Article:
So myths are narratives the most ancient ideas. Although new myths can be created, the oldest influence a community more. Some categories of myth need to be studied now.
Cosmogonist myths relate the systems and moment of origin of the universe and humanity by a god, gods or a generating life force. These myths help us in the theology of creation. The cosmogonist myths are present above all in traditional, historicist and theophanic and especially in spiritualist cultures in spite of also being found in magical groups. Normally totemic groupings possess vast preserved collections of cosmogonist myths seeing that they are rooted in the totemic logic that forms the group or clan.
Anthropogenic Myths tell of the creation of the life environment of mankind, such as animals, plants and air. Also they help us in the theologies of creation.
Ancient Myths that tell of important periods since creation. Among the Australian aborigines these periods are called the ‘dreamtime.’ Among the Bassaris of Togo the myths are described as ‘the trees that tell the story.’ These deal with the myths and legends that speak of the time in which god and mankind conversed, the first traitors, the first heroes, the most terrible crime, the names of those that come to be afterwards the famous ancestors, the beginning of the clans and groups, the division of languages, the dispersion of peoples and other aspects that ancient myths help us in the theology of the Fall.
Metamorphic myths relate important events that are reconsidered, because of changes from the ancient form of the world and to what it is today. Remember that among the Konkombas there is that myth that I told about the greedy man, the first created by Uwumbor, who climbed to the top of the treeeach evening to cut a good piece of meat from the blue sky that was low down and full of meat. His orders were to take only what was necessary for each day. However, not trusting Uwumbor one day the ‘ukpakpalia’ cut meat for very many days and hid it. On the following day this started to rot, and this made Uwumbor so greatly disillusioned he went far away, taking the sky, Paacham, with him to an unreachable height. This type of myth helps us with the theology of union with God and of the hope of the nearness of God, as we have in the theology of reconciliation.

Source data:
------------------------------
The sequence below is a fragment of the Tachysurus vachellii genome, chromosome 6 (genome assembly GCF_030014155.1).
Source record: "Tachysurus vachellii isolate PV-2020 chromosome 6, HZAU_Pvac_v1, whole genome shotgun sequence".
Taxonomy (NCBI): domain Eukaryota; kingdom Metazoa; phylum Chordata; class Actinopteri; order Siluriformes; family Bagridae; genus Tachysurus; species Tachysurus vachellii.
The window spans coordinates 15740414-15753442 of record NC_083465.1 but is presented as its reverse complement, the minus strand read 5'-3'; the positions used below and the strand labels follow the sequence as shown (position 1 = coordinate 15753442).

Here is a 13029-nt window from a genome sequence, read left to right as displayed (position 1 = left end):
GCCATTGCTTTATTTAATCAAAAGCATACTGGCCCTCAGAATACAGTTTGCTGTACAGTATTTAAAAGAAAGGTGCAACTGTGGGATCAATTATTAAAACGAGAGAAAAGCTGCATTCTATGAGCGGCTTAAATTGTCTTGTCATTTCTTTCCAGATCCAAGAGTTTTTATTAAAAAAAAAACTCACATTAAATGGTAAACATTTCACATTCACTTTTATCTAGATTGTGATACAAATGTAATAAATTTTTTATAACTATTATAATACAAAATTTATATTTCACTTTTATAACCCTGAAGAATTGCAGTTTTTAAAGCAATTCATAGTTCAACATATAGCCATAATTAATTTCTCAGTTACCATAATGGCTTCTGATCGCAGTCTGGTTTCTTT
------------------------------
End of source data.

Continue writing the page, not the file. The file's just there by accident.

Spiritual being Myths tell of invisible personages, their names, doings, origin and history. They help us to define the Beyond world and the present world.
Nature Myths tell and explain many times the facts of natures as how the rain, lightning, thunder, the course of the rivers and all the natural systems work. They are able to help us by extracting their explanations to explain the Gospel.
Messianic Myths are those that relate about personages and forces that bring salvation to the people. Anthropologists tend to believe that they are rare, however these myths occur implicitly in many diverse cultures. For the Tariana the myth of ‘Keeteh’ can represent messianism when it tells of the light that, at the end, radiates and sends far away the sadness of the Tária people. For the Konkombas of Ghana, the ‘mantotiib’ or friendship pact between former enemy families, points to one who will make a ‘mantotiib’ between God and mankind. For the Chakalis the breaking of a gourd bowl signifies forgiveness. Ballads praise ‘the one’ that will break the great bowl, in which are found all the evils of the Chakalis. These are messianic myths and help in the theology of redemption.
Independent of the anthropological divergences, whether the myths generate ideas or not, it is the ideas that interest us, and their origin does not matter. History is a truthful proven narrative and the myth requires faith, it is a narrative of life. As an example I shall relate a Tukano myth: When in creation the sun shone for the first time in the forest, the animals that were first touched by its rays became stronger; the birds are stronger and succeed in flying across great spaces, and later we have the monkeys and the land animals are heavier and weaker.   It is a myth, that is, for them what is important is the lived experience, as an impression of creation that requires faith and it does not matter when it happened or who saw.
[1] Malinowski, Bronislaw: Magic, Science and Religion and Other Essays. Free Press, Glencoe 1948
[2] Idem